When I was around 12-16 I made a lot of super 8mm films with my friend Alan: lots of stalking and combat and little kids from the neighborhood outfitted in my dad's giant worn out suits, and fireworks special effects. I drew the explosions in with a pin on the emulsion, the old fashioned FLASH GORDON CONQUERS THE UNIVERSE way! On my super 8 projector you could do overdubs onto the finished celluloid. I'd que up the right section of CAT PEOPLE (1982) in the background as I banged pots to get the perfect Giorgio Moroder score. Alan's job was the guns, the casting, the dummies to throw off the roofs. We filmed for a week at his grandparents. His grandparents loved our movies, unconditionally. We could have shown them home movies from Mars and they would have adored them. We showed them over and over and they never wearied.
But when the films get so bad that not even Alan's grandparents could love them... then you are in trouble.
That's when Joseph A. Ziemba and Dan Budnik come in.
He'll still be there, til the last of the credits have rolled.
More matter-of-fact but just as insane, Skull's co-creator Dan Budnik focuses what you should actually bother to see rather than just read about. Budnik isn't afraid to tangent off on the step-by-step process of falling back in love with the final girl in HE KNOWS YOUR ALONE. Budnik is the Jon Stewart to Ziemba's Stephen Colbert, the Paul to his John, the Wyatt Earp to his Doc Holliday.
I didn't even go into their flawless choices in screenshots, and the dryly hilarious captions... Hell, y'all need to just go there with me now, to the source of some random quotes, first from Ziemba :
What's that spell? Imagine Serge Gainsbourg meeting up with The Chordettes at a showing of The Weird World Of LSD, then stopping off for sno-cones at Coney Island before heading off to sleep."Dark Night of the Scarecrow:
Although the template-driven plot and extended runtime can't match the taught anxiety of Bad Ronald, Scarecrow still consumes you. Performances? Definitely flawless. Imagery? Repeatedly frightening. Fat guys running through a field? Slightly humorous. The Halloween party and warbling synths enriched the Autumn aura and paved the way for a cryptic climax that could only leave a smile in its wake.
A small void exists between "Super Mario Brothers On Ice" and an evening at Medieval Times. Consider it filled. Satan's Storybook is meant to be taken seriously. I think. Therefore, by the power vested in thine camcorder, the defective structure, theatrics, and presentation run tantamount with that sincerity. This unlikely collaboration leads to an experience that originates on Mother Earth, but clearly ends up in galaxies unknown. And that's what we want. While SS is nothing compared to the prodigious sweat-psych of Boarding House, the constant close-ups, grim tone, and ambitious-yet-crappy costumes resonate with that familiar stench. Even when you're half-asleep.Blood and Lace (1971)
Ellie, the lovely mod. Tom, the drunken handyman. Colby, the horny cop. And, of course, "Old Man Mask", the burly hammer-killer.
I think I'm in the right place.
That's what it's all about, isn't it? The right place. The right time. The right feeling. Collectively, that's what we search for. A perfect B.L.T. at lunch, an evening headphone session with "Nilsson Sings Newman", a late-nite tryst with The David Steinberg Show; they all pave the road to many Rights and very few Wrongs. Of course, that depends on who you are. Do you have a thing for hammer POVs and rubber-limb gore?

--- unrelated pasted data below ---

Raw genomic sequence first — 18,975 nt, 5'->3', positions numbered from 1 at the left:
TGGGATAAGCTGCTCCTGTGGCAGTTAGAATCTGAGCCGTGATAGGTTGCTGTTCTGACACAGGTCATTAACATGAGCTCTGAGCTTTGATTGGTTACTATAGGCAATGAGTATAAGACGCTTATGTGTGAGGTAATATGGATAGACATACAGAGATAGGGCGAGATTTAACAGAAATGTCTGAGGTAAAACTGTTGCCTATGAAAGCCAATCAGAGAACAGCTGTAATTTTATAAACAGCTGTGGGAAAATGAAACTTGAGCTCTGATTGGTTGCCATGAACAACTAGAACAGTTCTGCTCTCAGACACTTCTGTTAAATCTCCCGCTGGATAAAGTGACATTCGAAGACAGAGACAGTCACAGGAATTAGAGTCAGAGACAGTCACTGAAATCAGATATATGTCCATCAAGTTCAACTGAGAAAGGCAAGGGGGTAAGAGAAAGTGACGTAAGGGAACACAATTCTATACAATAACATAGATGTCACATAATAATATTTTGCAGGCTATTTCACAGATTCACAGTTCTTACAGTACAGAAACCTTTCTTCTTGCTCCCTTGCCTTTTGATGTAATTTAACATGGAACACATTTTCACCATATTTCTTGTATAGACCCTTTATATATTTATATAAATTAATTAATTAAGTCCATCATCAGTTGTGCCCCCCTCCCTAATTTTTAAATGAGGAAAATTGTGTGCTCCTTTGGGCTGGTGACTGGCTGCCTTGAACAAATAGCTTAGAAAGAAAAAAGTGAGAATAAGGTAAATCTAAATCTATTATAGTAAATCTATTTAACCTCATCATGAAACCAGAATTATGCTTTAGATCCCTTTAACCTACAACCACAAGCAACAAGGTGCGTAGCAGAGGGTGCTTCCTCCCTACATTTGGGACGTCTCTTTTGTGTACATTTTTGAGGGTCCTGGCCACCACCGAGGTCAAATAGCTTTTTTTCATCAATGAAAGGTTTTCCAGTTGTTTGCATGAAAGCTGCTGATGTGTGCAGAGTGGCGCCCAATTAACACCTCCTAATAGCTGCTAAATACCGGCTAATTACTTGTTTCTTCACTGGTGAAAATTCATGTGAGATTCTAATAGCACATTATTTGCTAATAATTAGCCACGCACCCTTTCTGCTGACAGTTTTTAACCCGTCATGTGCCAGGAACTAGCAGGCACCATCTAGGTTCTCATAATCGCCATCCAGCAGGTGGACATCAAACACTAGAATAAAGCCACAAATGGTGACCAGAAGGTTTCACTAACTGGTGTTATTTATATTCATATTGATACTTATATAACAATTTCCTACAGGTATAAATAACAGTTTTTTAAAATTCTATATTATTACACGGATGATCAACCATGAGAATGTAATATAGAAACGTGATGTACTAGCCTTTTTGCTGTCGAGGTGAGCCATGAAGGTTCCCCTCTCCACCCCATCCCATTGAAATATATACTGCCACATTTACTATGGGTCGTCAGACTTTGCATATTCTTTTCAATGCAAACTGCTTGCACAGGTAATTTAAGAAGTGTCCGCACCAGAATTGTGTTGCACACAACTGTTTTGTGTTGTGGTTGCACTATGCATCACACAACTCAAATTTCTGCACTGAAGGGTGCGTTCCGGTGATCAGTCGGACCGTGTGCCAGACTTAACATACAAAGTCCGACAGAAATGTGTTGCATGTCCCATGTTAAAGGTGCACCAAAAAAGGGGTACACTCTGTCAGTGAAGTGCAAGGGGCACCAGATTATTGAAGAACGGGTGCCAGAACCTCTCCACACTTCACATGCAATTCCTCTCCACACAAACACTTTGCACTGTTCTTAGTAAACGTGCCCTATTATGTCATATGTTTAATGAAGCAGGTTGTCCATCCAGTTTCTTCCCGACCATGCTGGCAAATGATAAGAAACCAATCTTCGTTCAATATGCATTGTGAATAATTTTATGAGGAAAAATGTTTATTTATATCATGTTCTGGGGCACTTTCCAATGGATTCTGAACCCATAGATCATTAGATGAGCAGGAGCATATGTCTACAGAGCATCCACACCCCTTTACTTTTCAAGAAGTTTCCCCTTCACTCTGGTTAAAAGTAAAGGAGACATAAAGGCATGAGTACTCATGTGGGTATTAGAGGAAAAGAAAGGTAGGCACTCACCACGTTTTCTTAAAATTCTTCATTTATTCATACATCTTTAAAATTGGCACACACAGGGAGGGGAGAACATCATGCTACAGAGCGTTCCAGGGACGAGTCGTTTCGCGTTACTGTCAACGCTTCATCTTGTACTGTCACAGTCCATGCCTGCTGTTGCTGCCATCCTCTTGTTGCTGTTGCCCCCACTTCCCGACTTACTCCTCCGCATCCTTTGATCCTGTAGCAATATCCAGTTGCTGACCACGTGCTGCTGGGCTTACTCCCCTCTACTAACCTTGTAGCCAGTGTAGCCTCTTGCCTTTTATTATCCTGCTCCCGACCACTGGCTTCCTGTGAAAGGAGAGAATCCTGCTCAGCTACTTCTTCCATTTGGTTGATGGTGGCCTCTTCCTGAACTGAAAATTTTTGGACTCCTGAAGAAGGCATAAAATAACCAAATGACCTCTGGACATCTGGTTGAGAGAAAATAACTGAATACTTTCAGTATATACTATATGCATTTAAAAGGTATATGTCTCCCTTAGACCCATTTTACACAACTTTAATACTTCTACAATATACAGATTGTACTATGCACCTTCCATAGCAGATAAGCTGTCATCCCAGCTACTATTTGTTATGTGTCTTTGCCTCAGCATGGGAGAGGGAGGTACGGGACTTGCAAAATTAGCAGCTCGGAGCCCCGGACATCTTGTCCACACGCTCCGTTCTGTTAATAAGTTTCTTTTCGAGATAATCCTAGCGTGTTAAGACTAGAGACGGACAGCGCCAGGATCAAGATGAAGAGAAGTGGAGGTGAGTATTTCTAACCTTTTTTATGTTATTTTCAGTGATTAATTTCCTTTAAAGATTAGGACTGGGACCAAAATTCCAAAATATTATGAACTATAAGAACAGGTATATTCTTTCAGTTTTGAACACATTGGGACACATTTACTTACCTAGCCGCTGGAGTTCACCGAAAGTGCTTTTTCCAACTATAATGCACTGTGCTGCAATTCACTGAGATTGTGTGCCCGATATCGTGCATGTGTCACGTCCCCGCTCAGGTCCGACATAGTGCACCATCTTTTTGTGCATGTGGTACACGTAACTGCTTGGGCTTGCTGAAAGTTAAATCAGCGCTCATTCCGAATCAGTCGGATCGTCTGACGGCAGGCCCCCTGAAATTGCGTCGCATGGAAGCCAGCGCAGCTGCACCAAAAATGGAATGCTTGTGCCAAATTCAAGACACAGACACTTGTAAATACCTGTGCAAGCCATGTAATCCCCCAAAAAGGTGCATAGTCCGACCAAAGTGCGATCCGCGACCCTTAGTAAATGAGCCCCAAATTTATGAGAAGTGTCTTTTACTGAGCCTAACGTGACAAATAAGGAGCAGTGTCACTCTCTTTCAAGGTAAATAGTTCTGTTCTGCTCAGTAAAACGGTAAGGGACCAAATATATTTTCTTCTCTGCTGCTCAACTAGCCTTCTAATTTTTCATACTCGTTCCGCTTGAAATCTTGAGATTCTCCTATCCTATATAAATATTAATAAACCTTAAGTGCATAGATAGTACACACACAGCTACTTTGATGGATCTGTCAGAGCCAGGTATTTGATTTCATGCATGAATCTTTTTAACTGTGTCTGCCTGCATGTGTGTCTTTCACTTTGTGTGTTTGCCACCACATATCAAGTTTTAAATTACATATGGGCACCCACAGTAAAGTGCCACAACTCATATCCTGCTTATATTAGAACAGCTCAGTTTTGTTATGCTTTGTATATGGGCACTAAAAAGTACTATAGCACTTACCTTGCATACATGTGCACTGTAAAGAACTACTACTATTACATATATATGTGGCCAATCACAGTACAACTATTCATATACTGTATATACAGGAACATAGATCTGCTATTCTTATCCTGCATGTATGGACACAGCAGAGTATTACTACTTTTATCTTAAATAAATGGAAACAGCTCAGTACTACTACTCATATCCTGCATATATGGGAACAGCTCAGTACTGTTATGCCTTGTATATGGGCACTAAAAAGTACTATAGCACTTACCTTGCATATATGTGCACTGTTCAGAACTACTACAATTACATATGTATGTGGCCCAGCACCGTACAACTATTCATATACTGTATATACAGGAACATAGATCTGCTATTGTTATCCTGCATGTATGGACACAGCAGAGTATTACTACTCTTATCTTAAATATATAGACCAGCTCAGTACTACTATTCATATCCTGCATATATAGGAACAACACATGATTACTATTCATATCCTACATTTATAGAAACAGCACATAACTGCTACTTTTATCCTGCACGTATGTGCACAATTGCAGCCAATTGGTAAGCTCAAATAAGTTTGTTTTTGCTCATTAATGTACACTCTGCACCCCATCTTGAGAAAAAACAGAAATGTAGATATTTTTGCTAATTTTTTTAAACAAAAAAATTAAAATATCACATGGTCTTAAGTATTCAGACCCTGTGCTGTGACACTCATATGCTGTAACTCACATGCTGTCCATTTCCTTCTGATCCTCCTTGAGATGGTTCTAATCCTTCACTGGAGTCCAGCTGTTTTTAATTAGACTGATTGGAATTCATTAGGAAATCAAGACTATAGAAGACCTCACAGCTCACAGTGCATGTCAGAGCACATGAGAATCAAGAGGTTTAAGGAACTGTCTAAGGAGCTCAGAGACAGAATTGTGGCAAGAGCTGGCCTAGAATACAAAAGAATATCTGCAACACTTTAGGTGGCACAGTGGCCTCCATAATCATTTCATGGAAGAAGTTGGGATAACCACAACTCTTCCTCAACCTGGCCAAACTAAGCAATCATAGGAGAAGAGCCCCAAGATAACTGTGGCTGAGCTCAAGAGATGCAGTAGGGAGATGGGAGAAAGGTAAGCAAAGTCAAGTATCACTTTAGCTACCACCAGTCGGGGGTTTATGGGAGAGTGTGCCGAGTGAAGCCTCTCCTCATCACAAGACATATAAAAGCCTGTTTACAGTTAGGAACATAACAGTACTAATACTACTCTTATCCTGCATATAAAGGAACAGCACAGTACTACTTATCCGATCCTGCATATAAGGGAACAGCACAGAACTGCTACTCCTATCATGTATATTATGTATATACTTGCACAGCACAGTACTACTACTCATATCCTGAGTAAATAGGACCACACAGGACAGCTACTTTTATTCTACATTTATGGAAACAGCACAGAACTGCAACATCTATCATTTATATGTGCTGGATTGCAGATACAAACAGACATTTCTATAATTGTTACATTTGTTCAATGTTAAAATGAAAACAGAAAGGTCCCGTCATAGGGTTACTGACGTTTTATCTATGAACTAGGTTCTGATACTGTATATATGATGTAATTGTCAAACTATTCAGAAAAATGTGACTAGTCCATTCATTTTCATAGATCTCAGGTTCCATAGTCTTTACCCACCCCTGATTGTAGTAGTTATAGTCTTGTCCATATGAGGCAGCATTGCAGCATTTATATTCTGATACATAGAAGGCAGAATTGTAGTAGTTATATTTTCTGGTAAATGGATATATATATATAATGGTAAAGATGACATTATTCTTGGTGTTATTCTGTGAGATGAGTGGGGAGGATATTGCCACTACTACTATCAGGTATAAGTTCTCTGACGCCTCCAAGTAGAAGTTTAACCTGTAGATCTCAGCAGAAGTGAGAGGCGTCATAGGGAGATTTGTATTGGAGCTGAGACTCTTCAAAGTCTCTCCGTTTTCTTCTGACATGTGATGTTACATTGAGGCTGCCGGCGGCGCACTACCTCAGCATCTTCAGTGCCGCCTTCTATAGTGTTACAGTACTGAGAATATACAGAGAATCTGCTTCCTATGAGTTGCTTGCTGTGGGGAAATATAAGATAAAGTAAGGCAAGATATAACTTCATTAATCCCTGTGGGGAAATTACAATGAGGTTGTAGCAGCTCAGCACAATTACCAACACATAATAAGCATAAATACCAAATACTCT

Blood And Lace knows the answer. Welcome to the right place.Sinthia, the Devil's Doll (1970)
So there's the gist. When you add the frequent triple-exposures, warbled easy listening LP music cues, and a reliance on confined spaces, Sinthia reveals itself fully. Aimless. Dumb. Pretty boring. It's a superb example of grating, sub-arthouse anti-entertainment. Of course, that's the very reason why it's worth experiencing.
----------------------------------------------------------------And Now, Dan Budnik... who blew my mind with this:
Demons of Ludlow:
"A haunted piano is delivered to the town of Ludlow just in time for their bicentennial. Of course, when the men deliver it, they don't say "Here's your haunted piano. Where do you want it?" The haunted part is a surprise. It's a gift from the man who founded the town. And that man was a jerk."
I mean, here's a beautiful example: the guy throwing the party introduces Cry Wolf. They start playing a song, pure-80's hair band. The camera sits on the other side of the room pointed at them. The song starts and folks begin to dance. In front of the camera. They all move in front of the camera. You can barely see the band. This goes on for two minutes. The great thing about the film's length is that this scene will not preclude something like this happening again in ten minutes. It does not mean that we won't get a long scene where the campers chat amongst themselves (sometimes incoherently) as they stroll to the campgrounds, with a strong whiff of Blood Lake mixed in. It does not mean that we won't get a long scene where some waitresses' chat about a date one of them had. It means we get it all.
And, it's all great.----
Dude, BLEEDING SKULL is all great! Even if (like myself) your natural decency doesn't permit you to enjoy these sorts of films, you owe it to yourself to be informed. May Cry Wolf and Sinthia have mercy on us all in the future. Goodnight Mrs. Calabash, Just drop by when it's convenient too, be sure to call before you do (read that sung by Nilsson) and goodbye burdensome sanity.